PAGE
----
For a while, I’ve tried to imagine a church that took obedience to the greatest commandment as its primary mission – to love God with all your heart, soul, mind, and strength and to love your neighbor as yourself. To me, this is one of the best ways to be Calvinist as well: to respond to God’s irresistible grace and unconditional election with a gratitude that manifests itself in love, which to me is God’s primary characteristic. Everything we know about God flows from God’s love for the world and for us: God created the world out of love, God created us out of love, and God redeems and sanctifies us out of love. Our response, then, should come through the language of love. And how can we speak that language to God? By obeying Christ’s greatest commandment, which is to imitate God, which is to live into our identity as people created in the image of God.

If we decide that obeying the greatest commandment is the greatest call God offers us, then we have to ask ourselves how best to answer that call. The process of answering the call has been traditionally called “discipleship.” For Lent this year, discipleship has been my primary area of study; specifically discipleship of Christ. (I always feel a little strange encouraging people to be better Disciples of Christ – sometimes I wonder if they’ll jump ship and join a Christian Church (DoC) – but what a great name for a group of Christians!)

We have been looking at Mark’s picture of Jesus as a way to focus and improve our discipleship of Jesus. Setting aside some of our preconceived notions about Jesus, we are trying to “meet Jesus again for the first time” to reexamine what his call to discipleship entails. Put another way, we’re trying to figure out how Jesus loved God and his neighbor so that we might be able to do the same thing.

Mark’s Jesus is one who goes out of his way to keep the gospel a secret, but never stops moving. He spends a great deal of time healing and teaching, but he’s not perfectly effective at either. He is both human and divine, and he is loved by God before his ministry even begins. He is generous to those who ask for blessings, but not upset at those who want no part of his teachings. He goes to the cross for anyone and everyone, even the thieves next to him.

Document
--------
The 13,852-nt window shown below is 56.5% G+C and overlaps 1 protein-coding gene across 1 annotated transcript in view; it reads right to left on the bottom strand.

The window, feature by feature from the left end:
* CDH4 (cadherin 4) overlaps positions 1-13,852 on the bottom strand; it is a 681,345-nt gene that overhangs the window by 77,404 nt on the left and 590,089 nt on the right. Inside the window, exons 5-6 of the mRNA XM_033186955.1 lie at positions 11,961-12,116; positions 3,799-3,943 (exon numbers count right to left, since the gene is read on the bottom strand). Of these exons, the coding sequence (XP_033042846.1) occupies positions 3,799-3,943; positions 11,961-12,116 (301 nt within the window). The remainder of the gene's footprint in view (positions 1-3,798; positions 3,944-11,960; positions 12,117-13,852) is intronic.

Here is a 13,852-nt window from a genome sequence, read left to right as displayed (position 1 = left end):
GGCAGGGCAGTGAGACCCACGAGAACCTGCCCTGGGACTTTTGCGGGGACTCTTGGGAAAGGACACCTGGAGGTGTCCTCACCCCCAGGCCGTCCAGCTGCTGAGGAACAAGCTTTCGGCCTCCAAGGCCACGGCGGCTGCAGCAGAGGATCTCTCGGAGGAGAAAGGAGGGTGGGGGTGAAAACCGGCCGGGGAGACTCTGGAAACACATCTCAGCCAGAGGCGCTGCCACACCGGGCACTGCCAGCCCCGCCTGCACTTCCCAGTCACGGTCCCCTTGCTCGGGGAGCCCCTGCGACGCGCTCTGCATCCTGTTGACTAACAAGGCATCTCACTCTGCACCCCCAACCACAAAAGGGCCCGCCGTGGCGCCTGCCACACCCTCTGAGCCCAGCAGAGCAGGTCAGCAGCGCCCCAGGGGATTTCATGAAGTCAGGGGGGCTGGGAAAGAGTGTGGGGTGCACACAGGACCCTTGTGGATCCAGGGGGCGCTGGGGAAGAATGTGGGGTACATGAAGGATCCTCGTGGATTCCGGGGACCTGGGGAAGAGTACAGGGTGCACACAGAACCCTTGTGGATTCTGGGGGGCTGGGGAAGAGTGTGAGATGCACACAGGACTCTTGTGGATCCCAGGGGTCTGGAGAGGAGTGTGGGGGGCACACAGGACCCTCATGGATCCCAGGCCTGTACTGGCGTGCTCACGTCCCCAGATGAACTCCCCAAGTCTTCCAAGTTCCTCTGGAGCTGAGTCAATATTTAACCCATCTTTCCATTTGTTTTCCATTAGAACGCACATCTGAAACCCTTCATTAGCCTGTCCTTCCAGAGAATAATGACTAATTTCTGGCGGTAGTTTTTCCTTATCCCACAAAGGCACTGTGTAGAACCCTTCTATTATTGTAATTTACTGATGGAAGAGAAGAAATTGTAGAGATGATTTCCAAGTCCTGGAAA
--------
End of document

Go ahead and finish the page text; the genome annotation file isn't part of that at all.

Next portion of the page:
What does it mean to follow this kind of Jesus? I would imagine it’s slightly different for each person, because of the unique nature of each person’s relationship with Jesus – who after all is not dead, written words on a page, but a living Word who speaks to each of us. But since Jesus is indeed a person and not a creation of human beings, we can find common threads in all of our relationships, which in turn help us all to understand Jesus better and become better disciples. So let me tell you what I believe it means to follow the Jesus Mark reveals to us.

Following Jesus means admitting that we are loved by God and that God is with us. It means trusting in God even though God doesn’t cause us to succeed in everything we do. It means being fully committed to following where Jesus leads, right when he’s ready to lead us, even if we don’t know why or where we’re going. It means asking Jesus to heal us, to remove evil forces from our lives. It means believing that it’s never to late for us to become disciples of Christ. It means not compromising our call from God even when people turn away from us, or even from God, because they aren’t willing to embrace God’s call to them.

These are all abstract principles, and I’m always reminded that flowery theological language means little when you’ve got to go to work on Monday. But I think we can apply these principles to our everyday lives, especially the principle of trying to discover who Jesus is so that we can be better followers. We can take to heart what we learn through prayer, Bible study, and fellowship. We can be open to learning new and different things about God because Jesus is always calling us to follow in new ways. We can listen graciously to others, even when they want nothing to do with our religion, our church, or our spirituality, because Jesus didn’t wait for people to join up before he healed them: he just had compassion on everyone. We can approach our bad days and our mistakes with an attitude of grace, remembering that a bad day doesn’t mean God doesn’t love us, and trusting that God has some good days planned for us, even if we have to go through Good Friday to get to Easter Sunday.

These are some of the ways we can be disciples of Christ, living out the commandment to love God and to love our neighbor. It’s worth getting to know Jesus better – through the Bible, through prayer, through worship, and through fellowship – so that you can discover the ways God is calling you to be a disciple of Christ.